Collaborating Authors

Tensorflow and Keras with R


The Keras package already provides some datasets and pre-trained networks to serve as a learning base, the MNIST dataset is one of them, let's use it. We can see that we get in reply a three-dimensional array, in the first dimension we have the index of the case, and for each one of them, we have a matrix of 28x28 that corresponds to a image of a number. To use with "tensorflow/keras" it is necessary to convert the matrix into a Tensor (generalization of a vector), in this case we have to convert to 4D-Tensor, with dimensions of "n x 28 x 28 x 1", where: The channel in the image stands for the "color encoding". In color images, usually the channel will be a 3-dimensional vector, for RGB values. In the MNIST database, the images are im grey scale, in integers from 0 to 255.

Transfer Learning -- Part -- 4.1!! Implementing VGG-16 and VGG-19 in Keras


Now after loading the model and setting up the parameters it is the time for predicting the image as demonstrated below. Line 3: This snippets send the pre-processed image to the VGG-16 network for getting prediction. Line 4 and Line 5: These two line accept the prediction from the model and output the top 5 prediction probabilities which is shown below.

Will Google drop TensorFlow?


The open-source Python library is mainly used for the training and inference of deep neural networks. For example, GE Healthcare uses TensorFlow to increase the speed and accuracy of MRIs in identifying specific body parts. Meta AI released PyTorch, an open-source machine learning platform, in 2016. PyTorch allows quicker prototyping than TensorFlow. In addition, it is more tightly integrated with the Python ecosystem than TensorFlow, and the debugging experience is much simpler.

Automatic Cross-Replica Sharding of Weight Update in Data-Parallel Training Machine Learning

In data-parallel synchronous training of deep neural networks, different devices (replicas) run the same program with different partitions of the training batch, but weight update computation is repeated on all replicas, because the weights do not have a batch dimension to partition. This can be a bottleneck for performance and scalability in typical language models with large weights, and models with small per-replica batch size which is typical in large-scale training. This paper presents an approach to automatically shard the weight update computation across replicas with efficient communication primitives and data formatting, using static analysis and transformations on the training computation graph. We show this technique achieves substantial speedups on typical image and language models on Cloud TPUs, requiring no change to model code. This technique helps close the gap between traditionally expensive (ADAM) and cheap (SGD) optimizers, as they will only take a small part of training step time and have similar peak memory usage. It helped us to achieve state-of-the-art training performance in Google's MLPerf 0.6 submission.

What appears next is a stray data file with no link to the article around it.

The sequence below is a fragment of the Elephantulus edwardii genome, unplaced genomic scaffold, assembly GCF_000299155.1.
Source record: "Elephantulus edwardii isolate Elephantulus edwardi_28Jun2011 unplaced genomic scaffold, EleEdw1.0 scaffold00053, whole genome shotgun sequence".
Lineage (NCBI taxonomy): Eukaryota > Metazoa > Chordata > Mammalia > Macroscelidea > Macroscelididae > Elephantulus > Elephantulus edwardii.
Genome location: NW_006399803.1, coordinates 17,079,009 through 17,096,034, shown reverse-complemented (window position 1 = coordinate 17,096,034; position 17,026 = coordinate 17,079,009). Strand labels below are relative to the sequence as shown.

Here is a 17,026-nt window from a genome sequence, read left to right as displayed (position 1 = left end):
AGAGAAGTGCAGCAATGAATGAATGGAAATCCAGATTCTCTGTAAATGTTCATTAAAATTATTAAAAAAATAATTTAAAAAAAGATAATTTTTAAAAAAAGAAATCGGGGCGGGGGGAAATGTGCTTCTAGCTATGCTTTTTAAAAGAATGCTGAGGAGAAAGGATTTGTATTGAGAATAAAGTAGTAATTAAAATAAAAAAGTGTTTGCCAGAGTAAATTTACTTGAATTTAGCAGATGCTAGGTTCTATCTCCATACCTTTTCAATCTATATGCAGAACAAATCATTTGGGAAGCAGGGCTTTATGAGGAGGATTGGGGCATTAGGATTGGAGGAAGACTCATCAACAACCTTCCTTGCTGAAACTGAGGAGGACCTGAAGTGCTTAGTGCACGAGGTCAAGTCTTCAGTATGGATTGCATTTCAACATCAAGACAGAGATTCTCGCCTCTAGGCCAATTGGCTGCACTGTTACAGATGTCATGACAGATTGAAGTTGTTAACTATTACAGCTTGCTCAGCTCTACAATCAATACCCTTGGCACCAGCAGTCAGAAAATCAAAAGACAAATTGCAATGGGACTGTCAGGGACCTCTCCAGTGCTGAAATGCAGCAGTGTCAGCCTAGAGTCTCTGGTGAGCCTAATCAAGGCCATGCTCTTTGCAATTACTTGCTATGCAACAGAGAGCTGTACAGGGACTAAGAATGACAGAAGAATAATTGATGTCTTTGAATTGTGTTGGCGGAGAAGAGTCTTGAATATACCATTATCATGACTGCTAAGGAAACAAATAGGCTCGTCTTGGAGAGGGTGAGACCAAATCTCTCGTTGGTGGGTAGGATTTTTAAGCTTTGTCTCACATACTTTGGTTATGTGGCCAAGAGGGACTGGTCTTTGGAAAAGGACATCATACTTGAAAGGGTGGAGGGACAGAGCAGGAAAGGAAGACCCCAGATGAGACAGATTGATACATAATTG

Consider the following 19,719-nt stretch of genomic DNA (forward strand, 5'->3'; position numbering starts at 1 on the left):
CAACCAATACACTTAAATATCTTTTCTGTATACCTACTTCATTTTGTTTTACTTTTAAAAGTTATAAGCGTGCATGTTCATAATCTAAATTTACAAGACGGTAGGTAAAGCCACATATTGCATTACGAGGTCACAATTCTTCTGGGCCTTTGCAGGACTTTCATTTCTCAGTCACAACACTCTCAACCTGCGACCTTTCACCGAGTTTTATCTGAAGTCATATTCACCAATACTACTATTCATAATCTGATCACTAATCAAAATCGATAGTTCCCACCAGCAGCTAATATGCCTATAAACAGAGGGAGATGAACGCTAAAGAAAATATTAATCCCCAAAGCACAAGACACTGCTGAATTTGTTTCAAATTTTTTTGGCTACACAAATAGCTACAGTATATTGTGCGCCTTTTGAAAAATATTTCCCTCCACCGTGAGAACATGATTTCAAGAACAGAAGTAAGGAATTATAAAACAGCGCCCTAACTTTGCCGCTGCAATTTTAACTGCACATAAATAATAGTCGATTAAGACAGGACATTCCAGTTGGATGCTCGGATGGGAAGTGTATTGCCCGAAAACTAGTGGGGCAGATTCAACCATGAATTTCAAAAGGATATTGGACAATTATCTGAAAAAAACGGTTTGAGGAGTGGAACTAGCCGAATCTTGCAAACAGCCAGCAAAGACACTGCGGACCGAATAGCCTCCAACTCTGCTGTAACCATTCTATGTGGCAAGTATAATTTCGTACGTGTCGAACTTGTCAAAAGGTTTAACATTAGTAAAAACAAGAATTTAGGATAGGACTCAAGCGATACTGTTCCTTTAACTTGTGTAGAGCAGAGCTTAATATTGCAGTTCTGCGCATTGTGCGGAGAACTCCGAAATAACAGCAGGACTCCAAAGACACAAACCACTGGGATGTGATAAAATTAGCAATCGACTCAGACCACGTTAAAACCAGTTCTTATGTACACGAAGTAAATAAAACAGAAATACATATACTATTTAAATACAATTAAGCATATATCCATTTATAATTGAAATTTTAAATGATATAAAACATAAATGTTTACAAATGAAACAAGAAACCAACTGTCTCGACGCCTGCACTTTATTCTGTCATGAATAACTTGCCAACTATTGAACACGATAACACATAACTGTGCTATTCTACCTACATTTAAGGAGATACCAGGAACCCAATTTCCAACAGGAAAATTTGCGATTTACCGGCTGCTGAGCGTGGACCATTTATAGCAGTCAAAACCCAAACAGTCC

How can Federated learning be used for speech emotion recognition?


In the field of machine learning, federated learning can be considered as an approach to make algorithms learned using multiple decentralized devices and data samples. Because of the nature of learning from a decentralized environment, we can also call federated learning collaborative learning. One of the major features of federated learning is that it enables us to use common machine learning without sharing the data in a robust mechanism. This feature also enhances data security and data privacy. Since there is always a need for data privacy and data security in the fields like defence, telecommunications, IoT, and pharmaceutics, this machine learning technique is emerging very rapidly. This learning aims at training machine learning algorithms using the data which is located at different locations without exchanging it with each other. We can think of this learning machine as a process training model by exchanging the parameters in different locations without exchanging the data. The main difference between distributed learning and federated learning is that federated learning aims at learning using heterogeneous data while distributed learning aims at training the models at parallelizing computing settings.